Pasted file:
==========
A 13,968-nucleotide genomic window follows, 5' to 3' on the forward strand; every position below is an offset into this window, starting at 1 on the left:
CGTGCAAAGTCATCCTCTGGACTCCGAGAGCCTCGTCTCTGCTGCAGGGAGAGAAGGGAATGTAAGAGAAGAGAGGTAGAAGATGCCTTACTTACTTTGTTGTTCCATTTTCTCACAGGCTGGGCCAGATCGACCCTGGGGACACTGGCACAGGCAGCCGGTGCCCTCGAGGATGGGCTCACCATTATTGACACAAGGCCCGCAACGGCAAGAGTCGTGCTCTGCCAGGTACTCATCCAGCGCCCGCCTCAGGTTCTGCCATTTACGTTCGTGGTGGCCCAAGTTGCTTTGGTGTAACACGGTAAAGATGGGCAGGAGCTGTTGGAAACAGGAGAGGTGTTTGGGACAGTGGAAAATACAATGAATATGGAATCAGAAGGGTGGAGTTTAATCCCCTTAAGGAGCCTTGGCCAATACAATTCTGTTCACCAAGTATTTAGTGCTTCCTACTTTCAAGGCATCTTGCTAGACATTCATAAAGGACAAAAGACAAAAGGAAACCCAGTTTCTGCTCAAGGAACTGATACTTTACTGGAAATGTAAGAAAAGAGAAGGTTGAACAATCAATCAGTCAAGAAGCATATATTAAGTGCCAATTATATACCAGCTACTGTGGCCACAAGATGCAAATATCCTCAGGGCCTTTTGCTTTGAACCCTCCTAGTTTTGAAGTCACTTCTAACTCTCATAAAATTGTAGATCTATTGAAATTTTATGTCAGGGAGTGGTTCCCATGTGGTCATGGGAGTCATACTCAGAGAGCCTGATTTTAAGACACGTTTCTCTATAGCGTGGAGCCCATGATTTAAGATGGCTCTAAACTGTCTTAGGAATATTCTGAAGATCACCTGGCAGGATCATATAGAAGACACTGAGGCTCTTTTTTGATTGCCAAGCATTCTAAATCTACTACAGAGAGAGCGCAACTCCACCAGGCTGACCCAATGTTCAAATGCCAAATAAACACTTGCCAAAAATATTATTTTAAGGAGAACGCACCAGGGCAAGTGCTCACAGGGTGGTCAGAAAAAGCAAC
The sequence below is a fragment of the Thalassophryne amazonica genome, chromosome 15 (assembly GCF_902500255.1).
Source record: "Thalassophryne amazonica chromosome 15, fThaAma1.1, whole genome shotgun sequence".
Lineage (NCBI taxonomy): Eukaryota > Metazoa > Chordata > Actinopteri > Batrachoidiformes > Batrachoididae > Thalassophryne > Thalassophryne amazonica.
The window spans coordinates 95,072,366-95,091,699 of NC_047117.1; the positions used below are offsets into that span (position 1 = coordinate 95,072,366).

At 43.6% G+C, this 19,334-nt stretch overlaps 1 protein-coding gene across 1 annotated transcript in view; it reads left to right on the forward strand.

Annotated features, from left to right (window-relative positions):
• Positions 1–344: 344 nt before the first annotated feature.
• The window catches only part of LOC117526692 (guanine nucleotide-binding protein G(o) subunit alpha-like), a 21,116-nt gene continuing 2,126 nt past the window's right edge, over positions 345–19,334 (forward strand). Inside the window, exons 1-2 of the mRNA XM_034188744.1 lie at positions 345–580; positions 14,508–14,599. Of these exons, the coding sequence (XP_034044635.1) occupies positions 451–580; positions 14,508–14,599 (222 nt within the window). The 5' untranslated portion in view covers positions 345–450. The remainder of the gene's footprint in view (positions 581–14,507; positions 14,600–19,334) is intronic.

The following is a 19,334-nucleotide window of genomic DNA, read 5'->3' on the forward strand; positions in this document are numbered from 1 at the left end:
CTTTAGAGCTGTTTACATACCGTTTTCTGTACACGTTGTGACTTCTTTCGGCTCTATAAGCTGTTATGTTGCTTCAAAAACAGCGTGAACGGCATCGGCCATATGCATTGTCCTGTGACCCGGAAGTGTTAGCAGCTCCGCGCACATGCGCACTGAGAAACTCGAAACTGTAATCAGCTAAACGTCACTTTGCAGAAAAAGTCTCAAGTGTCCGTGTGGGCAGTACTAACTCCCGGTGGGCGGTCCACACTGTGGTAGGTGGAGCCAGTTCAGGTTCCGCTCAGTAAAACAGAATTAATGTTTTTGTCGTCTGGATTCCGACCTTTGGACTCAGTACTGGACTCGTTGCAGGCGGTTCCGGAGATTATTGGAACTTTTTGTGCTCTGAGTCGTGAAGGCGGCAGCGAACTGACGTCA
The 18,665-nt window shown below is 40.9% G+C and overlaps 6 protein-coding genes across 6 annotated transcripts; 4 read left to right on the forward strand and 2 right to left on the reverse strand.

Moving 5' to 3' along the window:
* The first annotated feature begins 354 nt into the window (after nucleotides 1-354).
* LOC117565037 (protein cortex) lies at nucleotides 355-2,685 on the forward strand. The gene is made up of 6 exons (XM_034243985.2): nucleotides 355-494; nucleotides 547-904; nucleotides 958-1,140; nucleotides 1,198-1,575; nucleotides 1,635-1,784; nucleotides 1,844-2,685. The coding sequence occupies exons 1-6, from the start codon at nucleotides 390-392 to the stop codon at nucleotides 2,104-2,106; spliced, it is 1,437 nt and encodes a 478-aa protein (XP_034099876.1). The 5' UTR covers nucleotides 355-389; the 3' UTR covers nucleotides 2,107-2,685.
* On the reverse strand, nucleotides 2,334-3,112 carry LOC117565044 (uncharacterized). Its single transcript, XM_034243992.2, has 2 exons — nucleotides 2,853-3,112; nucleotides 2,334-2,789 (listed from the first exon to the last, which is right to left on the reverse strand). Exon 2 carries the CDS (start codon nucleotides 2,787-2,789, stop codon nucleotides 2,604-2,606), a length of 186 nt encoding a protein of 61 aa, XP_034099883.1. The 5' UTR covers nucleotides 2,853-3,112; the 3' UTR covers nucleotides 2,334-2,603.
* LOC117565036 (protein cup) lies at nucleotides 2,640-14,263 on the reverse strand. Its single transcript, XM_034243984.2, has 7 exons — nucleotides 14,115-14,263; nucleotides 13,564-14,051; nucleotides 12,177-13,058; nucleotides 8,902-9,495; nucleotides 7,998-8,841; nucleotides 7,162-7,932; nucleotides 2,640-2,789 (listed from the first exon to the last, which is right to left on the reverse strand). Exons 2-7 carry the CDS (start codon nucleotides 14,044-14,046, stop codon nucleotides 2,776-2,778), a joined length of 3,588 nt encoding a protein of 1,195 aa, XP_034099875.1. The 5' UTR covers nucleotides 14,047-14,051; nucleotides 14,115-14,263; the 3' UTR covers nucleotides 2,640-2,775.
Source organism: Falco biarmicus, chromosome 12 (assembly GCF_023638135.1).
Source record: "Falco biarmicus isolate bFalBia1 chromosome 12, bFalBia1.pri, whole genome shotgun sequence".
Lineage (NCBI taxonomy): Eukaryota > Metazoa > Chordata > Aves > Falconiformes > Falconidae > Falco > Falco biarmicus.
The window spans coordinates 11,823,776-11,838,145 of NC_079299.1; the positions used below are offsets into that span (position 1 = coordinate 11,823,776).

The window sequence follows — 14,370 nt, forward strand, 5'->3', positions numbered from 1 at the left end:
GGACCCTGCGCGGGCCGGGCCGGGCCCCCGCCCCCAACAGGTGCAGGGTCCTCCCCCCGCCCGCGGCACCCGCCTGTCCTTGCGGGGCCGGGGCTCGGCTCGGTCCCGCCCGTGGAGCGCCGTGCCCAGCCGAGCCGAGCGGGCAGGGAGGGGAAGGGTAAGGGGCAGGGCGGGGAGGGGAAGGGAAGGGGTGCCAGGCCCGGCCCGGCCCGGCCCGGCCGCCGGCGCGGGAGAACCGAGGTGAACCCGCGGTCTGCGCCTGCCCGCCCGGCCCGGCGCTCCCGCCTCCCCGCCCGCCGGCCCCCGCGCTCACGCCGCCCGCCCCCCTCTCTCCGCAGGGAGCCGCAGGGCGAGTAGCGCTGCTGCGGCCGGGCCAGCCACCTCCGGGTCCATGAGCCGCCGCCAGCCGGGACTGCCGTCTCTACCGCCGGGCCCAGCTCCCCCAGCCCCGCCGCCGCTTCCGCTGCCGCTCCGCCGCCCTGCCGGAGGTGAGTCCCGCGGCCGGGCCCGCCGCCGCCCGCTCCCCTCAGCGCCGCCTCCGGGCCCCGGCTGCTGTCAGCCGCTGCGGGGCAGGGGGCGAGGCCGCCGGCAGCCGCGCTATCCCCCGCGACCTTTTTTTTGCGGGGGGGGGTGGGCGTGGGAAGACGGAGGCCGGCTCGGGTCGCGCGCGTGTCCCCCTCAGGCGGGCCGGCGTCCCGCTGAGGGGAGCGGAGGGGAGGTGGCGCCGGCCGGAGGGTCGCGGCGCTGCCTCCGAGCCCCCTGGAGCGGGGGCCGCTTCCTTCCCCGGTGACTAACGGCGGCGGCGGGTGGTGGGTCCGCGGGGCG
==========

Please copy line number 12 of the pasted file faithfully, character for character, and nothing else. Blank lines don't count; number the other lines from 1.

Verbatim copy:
CTTTAGAGCTGTTTACATACCGTTTTCTGTACACGTTGTGACTTCTTTCGGCTCTATAAGCTGTTATGTTGCTTCAAAAACAGCGTGAACGGCATCGGCCATATGCATTGTCCTGTGACCCGGAAGTGTTAGCAGCTCCGCGCACATGCGCACTGAGAAACTCGAAACTGTAATCAGCTAAACGTCACTTTGCAGAAAAAGTCTCAAGTGTCCGTGTGGGCAGTACTAACTCCCGGTGGGCGGTCCACACTGTGGTAGGTGGAGCCAGTTCAGGTTCCGCTCAGTAAAACAGAATTAATGTTTTTGTCGTCTGGATTCCGACCTTTGGACTCAGTACTGGACTCGTTGCAGGCGGTTCCGGAGATTATTGGAACTTTTTGTGCTCTGAGTCGTGAAGGCGGCAGCGAACTGACGTCA